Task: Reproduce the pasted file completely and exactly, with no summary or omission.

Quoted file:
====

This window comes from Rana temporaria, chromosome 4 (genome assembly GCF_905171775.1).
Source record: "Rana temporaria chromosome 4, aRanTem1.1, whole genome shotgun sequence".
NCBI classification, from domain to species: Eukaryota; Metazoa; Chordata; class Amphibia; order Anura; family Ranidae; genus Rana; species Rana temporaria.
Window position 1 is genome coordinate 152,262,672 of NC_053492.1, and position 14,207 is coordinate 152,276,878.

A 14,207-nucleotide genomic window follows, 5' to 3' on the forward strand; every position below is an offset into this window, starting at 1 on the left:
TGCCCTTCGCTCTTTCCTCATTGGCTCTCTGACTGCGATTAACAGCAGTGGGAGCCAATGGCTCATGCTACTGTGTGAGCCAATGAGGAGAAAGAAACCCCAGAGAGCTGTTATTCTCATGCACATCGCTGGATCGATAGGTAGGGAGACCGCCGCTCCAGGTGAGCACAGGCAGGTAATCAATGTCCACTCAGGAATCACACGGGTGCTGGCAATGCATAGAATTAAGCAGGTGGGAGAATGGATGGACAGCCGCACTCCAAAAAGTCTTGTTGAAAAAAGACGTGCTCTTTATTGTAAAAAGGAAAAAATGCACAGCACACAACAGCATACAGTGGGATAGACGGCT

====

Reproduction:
This window comes from Rana temporaria, chromosome 4 (genome assembly GCF_905171775.1).
Source record: "Rana temporaria chromosome 4, aRanTem1.1, whole genome shotgun sequence".
NCBI classification, from domain to species: Eukaryota; Metazoa; Chordata; class Amphibia; order Anura; family Ranidae; genus Rana; species Rana temporaria.
Window position 1 is genome coordinate 152,262,672 of NC_053492.1, and position 14,207 is coordinate 152,276,878.

A 14,207-nucleotide genomic window follows, 5' to 3' on the forward strand; every position below is an offset into this window, starting at 1 on the left:
TGCCCTTCGCTCTTTCCTCATTGGCTCTCTGACTGCGATTAACAGCAGTGGGAGCCAATGGCTCATGCTACTGTGTGAGCCAATGAGGAGAAAGAAACCCCAGAGAGCTGTTATTCTCATGCACATCGCTGGATCGATAGGTAGGGAGACCGCCGCTCCAGGTGAGCACAGGCAGGTAATCAATGTCCACTCAGGAATCACACGGGTGCTGGCAATGCATAGAATTAAGCAGGTGGGAGAATGGATGGACAGCCGCACTCCAAAAAGTCTTGTTGAAAAAAGACGTGCTCTTTATTGTAAAAAGGAAAAAATGCACAGCACACAACAGCATACAGTGGGATAGACGGCT